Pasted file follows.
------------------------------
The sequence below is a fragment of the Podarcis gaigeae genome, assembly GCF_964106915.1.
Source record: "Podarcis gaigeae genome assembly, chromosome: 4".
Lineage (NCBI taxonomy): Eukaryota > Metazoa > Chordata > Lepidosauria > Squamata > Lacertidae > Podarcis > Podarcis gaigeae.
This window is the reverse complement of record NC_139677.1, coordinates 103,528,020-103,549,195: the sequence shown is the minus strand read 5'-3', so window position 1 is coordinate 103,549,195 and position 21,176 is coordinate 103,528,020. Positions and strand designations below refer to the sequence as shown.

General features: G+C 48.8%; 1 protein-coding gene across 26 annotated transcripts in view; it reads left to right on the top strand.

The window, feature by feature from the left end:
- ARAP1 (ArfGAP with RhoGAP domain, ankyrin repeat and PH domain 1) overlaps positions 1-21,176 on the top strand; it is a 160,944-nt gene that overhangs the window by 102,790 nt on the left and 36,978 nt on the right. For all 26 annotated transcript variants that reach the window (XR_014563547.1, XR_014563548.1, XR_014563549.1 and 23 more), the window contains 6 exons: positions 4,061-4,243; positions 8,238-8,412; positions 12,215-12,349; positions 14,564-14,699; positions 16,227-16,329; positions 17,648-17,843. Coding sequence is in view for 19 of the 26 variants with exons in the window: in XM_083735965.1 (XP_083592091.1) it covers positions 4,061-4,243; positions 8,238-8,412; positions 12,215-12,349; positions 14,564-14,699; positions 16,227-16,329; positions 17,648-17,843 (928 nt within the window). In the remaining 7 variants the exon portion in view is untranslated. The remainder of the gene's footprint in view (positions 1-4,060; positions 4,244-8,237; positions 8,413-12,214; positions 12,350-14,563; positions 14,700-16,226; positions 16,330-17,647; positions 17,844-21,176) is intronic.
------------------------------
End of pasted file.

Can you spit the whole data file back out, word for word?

The sequence below is a fragment of the Podarcis gaigeae genome, assembly GCF_964106915.1.
Source record: "Podarcis gaigeae genome assembly, chromosome: 4".
Lineage (NCBI taxonomy): Eukaryota > Metazoa > Chordata > Lepidosauria > Squamata > Lacertidae > Podarcis > Podarcis gaigeae.
This window is the reverse complement of record NC_139677.1, coordinates 103,528,020-103,549,195: the sequence shown is the minus strand read 5'-3', so window position 1 is coordinate 103,549,195 and position 21,176 is coordinate 103,528,020. Positions and strand designations below refer to the sequence as shown.

General features: G+C 48.8%; 1 protein-coding gene across 26 annotated transcripts in view; it reads left to right on the top strand.

The window, feature by feature from the left end:
- ARAP1 (ArfGAP with RhoGAP domain, ankyrin repeat and PH domain 1) overlaps positions 1-21,176 on the top strand; it is a 160,944-nt gene that overhangs the window by 102,790 nt on the left and 36,978 nt on the right. For all 26 annotated transcript variants that reach the window (XR_014563547.1, XR_014563548.1, XR_014563549.1 and 23 more), the window contains 6 exons: positions 4,061-4,243; positions 8,238-8,412; positions 12,215-12,349; positions 14,564-14,699; positions 16,227-16,329; positions 17,648-17,843. Coding sequence is in view for 19 of the 26 variants with exons in the window: in XM_083735965.1 (XP_083592091.1) it covers positions 4,061-4,243; positions 8,238-8,412; positions 12,215-12,349; positions 14,564-14,699; positions 16,227-16,329; positions 17,648-17,843 (928 nt within the window). In the remaining 7 variants the exon portion in view is untranslated. The remainder of the gene's footprint in view (positions 1-4,060; positions 4,244-8,237; positions 8,413-12,214; positions 12,350-14,563; positions 14,700-16,226; positions 16,330-17,647; positions 17,844-21,176) is intronic.